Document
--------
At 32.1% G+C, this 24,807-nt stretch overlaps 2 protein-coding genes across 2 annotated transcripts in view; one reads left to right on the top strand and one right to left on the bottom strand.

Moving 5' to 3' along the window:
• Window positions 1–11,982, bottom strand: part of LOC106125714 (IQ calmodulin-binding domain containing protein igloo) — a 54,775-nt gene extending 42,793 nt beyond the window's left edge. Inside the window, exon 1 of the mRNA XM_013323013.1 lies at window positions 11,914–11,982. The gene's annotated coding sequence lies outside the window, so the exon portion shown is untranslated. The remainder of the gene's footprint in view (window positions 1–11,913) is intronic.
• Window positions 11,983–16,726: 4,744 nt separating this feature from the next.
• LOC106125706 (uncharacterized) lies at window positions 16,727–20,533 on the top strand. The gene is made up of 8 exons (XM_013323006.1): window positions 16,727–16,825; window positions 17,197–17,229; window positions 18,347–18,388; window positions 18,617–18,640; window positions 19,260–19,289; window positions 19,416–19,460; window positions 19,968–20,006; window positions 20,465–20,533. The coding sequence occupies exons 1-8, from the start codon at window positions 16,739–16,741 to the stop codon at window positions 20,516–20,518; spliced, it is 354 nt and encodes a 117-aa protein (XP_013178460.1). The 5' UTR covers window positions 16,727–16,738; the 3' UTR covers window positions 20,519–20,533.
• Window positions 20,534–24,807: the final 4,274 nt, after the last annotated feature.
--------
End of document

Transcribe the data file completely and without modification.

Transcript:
At 32.1% G+C, this 24,807-nt stretch overlaps 2 protein-coding genes across 2 annotated transcripts in view; one reads left to right on the top strand and one right to left on the bottom strand.

Moving 5' to 3' along the window:
• Window positions 1–11,982, bottom strand: part of LOC106125714 (IQ calmodulin-binding domain containing protein igloo) — a 54,775-nt gene extending 42,793 nt beyond the window's left edge. Inside the window, exon 1 of the mRNA XM_013323013.1 lies at window positions 11,914–11,982. The gene's annotated coding sequence lies outside the window, so the exon portion shown is untranslated. The remainder of the gene's footprint in view (window positions 1–11,913) is intronic.
• Window positions 11,983–16,726: 4,744 nt separating this feature from the next.
• LOC106125706 (uncharacterized) lies at window positions 16,727–20,533 on the top strand. The gene is made up of 8 exons (XM_013323006.1): window positions 16,727–16,825; window positions 17,197–17,229; window positions 18,347–18,388; window positions 18,617–18,640; window positions 19,260–19,289; window positions 19,416–19,460; window positions 19,968–20,006; window positions 20,465–20,533. The coding sequence occupies exons 1-8, from the start codon at window positions 16,739–16,741 to the stop codon at window positions 20,516–20,518; spliced, it is 354 nt and encodes a 117-aa protein (XP_013178460.1). The 5' UTR covers window positions 16,727–16,738; the 3' UTR covers window positions 20,519–20,533.
• Window positions 20,534–24,807: the final 4,274 nt, after the last annotated feature.